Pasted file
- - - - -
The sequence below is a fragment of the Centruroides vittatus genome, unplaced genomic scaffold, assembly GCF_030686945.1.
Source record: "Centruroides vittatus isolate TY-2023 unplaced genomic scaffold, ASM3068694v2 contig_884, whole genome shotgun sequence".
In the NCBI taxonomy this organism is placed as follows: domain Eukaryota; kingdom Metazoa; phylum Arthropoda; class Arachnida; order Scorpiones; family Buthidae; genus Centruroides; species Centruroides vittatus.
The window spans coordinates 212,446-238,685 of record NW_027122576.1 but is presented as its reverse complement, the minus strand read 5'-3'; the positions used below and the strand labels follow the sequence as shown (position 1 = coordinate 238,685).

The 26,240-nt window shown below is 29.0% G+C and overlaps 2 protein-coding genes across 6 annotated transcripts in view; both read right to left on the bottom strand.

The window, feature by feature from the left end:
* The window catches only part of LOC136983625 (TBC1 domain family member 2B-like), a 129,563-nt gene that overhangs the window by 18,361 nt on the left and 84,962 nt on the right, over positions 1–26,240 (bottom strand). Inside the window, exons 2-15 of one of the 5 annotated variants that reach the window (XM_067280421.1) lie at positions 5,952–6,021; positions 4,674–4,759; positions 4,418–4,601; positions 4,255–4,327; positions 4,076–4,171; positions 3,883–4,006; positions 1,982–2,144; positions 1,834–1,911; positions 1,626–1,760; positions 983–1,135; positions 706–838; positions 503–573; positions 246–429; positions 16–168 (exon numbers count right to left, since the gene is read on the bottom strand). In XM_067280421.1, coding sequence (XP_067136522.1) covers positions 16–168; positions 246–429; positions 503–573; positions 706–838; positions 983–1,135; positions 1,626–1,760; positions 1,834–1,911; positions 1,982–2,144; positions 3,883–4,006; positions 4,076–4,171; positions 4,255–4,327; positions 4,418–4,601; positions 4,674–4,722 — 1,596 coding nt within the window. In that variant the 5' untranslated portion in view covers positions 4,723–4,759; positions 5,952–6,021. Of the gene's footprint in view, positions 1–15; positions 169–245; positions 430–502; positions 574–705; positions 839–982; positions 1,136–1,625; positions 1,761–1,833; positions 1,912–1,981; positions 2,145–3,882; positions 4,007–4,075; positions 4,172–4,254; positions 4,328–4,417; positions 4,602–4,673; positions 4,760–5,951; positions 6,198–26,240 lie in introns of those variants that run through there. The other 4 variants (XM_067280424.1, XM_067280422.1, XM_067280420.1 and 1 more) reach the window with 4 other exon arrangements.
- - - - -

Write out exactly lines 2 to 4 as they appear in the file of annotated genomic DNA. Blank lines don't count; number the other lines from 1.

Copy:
Source record: "Centruroides vittatus isolate TY-2023 unplaced genomic scaffold, ASM3068694v2 contig_884, whole genome shotgun sequence".
In the NCBI taxonomy this organism is placed as follows: domain Eukaryota; kingdom Metazoa; phylum Arthropoda; class Arachnida; order Scorpiones; family Buthidae; genus Centruroides; species Centruroides vittatus.
The window spans coordinates 212,446-238,685 of record NW_027122576.1 but is presented as its reverse complement, the minus strand read 5'-3'; the positions used below and the strand labels follow the sequence as shown (position 1 = coordinate 238,685).